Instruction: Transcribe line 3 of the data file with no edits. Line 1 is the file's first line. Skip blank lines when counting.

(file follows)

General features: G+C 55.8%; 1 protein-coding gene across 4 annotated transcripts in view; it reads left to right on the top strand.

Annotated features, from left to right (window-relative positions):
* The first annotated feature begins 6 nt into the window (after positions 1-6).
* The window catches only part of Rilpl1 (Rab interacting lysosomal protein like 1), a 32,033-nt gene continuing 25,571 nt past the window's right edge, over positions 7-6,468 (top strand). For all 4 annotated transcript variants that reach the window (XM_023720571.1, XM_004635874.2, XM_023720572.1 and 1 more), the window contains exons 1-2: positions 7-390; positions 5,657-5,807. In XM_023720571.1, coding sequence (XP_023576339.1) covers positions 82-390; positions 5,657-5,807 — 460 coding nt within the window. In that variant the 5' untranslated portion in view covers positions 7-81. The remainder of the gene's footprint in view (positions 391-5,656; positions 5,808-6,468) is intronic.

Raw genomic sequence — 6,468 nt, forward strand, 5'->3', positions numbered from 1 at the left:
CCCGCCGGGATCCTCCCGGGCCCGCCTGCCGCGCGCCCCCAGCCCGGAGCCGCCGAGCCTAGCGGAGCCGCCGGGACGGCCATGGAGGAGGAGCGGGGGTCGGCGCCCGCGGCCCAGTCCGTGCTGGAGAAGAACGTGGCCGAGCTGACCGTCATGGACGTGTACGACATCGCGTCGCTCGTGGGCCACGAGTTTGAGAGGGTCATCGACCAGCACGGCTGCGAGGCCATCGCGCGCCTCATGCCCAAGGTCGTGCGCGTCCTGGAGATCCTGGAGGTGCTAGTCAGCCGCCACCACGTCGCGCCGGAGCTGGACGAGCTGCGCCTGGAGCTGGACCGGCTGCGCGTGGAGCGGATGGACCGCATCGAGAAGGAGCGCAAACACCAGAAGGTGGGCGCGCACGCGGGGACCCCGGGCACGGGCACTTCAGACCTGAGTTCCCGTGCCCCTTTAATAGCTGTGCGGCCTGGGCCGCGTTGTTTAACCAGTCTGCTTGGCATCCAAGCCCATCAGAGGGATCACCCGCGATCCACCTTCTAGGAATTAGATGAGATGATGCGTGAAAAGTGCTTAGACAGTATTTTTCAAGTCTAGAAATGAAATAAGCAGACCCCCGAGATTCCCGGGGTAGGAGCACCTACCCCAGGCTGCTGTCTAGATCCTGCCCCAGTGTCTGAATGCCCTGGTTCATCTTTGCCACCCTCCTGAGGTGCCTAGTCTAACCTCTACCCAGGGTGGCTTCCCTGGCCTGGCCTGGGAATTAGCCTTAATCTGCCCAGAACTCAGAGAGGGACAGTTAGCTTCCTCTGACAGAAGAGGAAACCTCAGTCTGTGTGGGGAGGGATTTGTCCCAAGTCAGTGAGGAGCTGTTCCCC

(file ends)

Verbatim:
* The first annotated feature begins 6 nt into the window (after positions 1-6).